Critical Learning

Kevin Lewis

July 05, 2021

The impact of a lack of mathematical education on brain development and future attainment
George Zacharopoulos, Francesco Sella & Roi Cohen Kadosh
Proceedings of the National Academy of Sciences, 15 June 2021


Formal education has a long-term impact on an individual’s life. However, our knowledge of the effect of a specific lack of education, such as in mathematics, is currently poor but is highly relevant given the extant differences between countries in their educational curricula and the differences in opportunities to access education. Here we examined whether neurotransmitter concentrations in the adolescent brain could classify whether a student is lacking mathematical education. Decreased γ-aminobutyric acid (GABA) concentration within the middle frontal gyrus (MFG) successfully classified whether an adolescent studies math and was negatively associated with frontoparietal connectivity. In a second experiment, we uncovered that our findings were not due to preexisting differences before a mathematical education ceased. Furthermore, we showed that MFG GABA not only classifies whether an adolescent is studying math or not, but it also predicts the changes in mathematical reasoning ∼19 mo later. The present results extend previous work in animals that has emphasized the role of GABA neurotransmission in synaptic and network plasticity and highlight the effect of a specific lack of education on MFG GABA concentration and learning-dependent plasticity. Our findings reveal the reciprocal effect between brain development and education and demonstrate the negative consequences of a specific lack of education during adolescence on brain plasticity and cognitive functions.

A randomized controlled trial of instructional coaching in high-poverty urban schools: Examining teacher practices and student outcomes
Linda Reddy, Elisa Shernoff & Adam Lekwa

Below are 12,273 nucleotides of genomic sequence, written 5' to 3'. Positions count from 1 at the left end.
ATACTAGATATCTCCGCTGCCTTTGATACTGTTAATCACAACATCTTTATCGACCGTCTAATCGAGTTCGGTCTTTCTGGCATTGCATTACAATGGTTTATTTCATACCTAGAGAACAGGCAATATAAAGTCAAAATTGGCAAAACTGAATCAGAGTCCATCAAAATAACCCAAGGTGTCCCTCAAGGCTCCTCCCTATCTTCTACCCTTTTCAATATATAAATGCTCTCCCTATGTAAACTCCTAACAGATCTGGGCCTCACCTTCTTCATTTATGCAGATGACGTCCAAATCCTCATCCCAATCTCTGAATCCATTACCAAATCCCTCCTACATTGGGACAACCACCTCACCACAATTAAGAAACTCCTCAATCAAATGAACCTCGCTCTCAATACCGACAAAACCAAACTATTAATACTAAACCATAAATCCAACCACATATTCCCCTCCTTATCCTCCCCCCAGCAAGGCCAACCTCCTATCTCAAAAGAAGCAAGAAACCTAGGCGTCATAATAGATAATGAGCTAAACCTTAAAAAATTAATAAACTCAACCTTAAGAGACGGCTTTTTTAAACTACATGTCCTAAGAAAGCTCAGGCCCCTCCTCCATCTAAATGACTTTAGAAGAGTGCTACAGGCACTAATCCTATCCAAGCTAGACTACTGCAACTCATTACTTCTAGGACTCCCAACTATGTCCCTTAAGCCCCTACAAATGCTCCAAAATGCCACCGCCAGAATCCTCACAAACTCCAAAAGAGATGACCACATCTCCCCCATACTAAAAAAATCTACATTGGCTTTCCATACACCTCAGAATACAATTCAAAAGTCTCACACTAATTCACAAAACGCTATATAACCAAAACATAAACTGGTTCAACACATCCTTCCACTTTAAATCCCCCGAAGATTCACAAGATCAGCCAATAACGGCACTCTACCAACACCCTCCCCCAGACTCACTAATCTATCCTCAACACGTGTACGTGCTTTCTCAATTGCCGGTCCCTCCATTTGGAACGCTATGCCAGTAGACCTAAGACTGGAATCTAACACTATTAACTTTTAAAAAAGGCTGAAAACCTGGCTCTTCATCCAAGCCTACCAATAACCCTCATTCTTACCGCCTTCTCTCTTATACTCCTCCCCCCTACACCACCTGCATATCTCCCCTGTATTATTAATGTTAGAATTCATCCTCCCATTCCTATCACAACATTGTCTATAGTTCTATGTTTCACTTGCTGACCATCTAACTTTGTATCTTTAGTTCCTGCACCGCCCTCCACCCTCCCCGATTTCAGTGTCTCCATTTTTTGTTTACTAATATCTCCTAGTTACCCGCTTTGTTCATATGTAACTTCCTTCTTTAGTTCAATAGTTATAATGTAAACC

Journal of School Psychology, June 2021, Pages 151-168


Job-embedded professional development is needed to effectively and efficiently enhance teachers' use of evidence-based practices in high-poverty urban communities. This study employed a three-cohort, waitlist controlled, randomized block design to investigate the effectiveness of the Classroom Strategies Coaching Model (CSC) in 14 high-poverty urban elementary schools. The CSC Model is guided by observations of teachers' instructional and behavioral management practices as measured by the Classroom Strategies Assessment System. Primary dependent measures included teacher use of evidence-based practices, student academic engagement, and teacher ratings of class wide student academic and behavior functioning along with perceived instrumental support, emotional support, and stress. The sample included 2195 students and 106 teachers randomly assigned to CSC coaching or waitlist control. Multilevel negative binomial modeling revealed that teachers in the CSC coaching condition had significant improvements in the frequency of academic praise (used 1.74 times more frequently) and behavior praise (used 2.10 times more frequently) as compared to teachers in the waitlist control condition. Multilevel linear models revealed that, relative to the waitlist control condition, teachers in the CSC coaching condition demonstrated significant improvements in quality of instruction (d = 0.52), behavior management (d = 0.60), and class wide student academic engagement (d = 0.41). Teachers reported significant improvements in class wide student academic (d = 0.96) and behavioral functioning (d = 1.24), instrumental support (d = 0.90) and emotional support (d = 1.04). No change was found for teacher stress. Implications for research and practice are reviewed.

Improving Outcomes for English Learners Through Technology: A Randomized Controlled Trial
David Harper et al.
AERA Open, June 2021


English learners (ELs) in K–12 schools must acquire English while simultaneously mastering content knowledge. Educational technology may support students’ learning through the affordance of individualized language practice. The current randomized controlled trial intervention study examined the effects of Rosetta Stone Foundations software on English learning among middle school ELs. The study took place in Grades 6 to 8 of an urban U.S. school district (N = 221). Predictors of interest included time of testing (pretest vs. posttest) and software usage, and covariates included grade level, sex, and attendance. Additionally, socioeconomic status and home language were accounted for due to sample homogeneity. Multilevel models indicated that treatment group students showed larger gains than control group students on oral/aural outcomes. These results indicate that the software intervention enables individualized practice that can produce proficiency-related gains over and above the typical classroom curriculum.

The Impact of Teacher Labor Market Reforms on Student Achievement: Evidence from Michigan
Kaitlin Anderson, Joshua Cowen & Katharine Strunk
Education Finance and Policy, forthcoming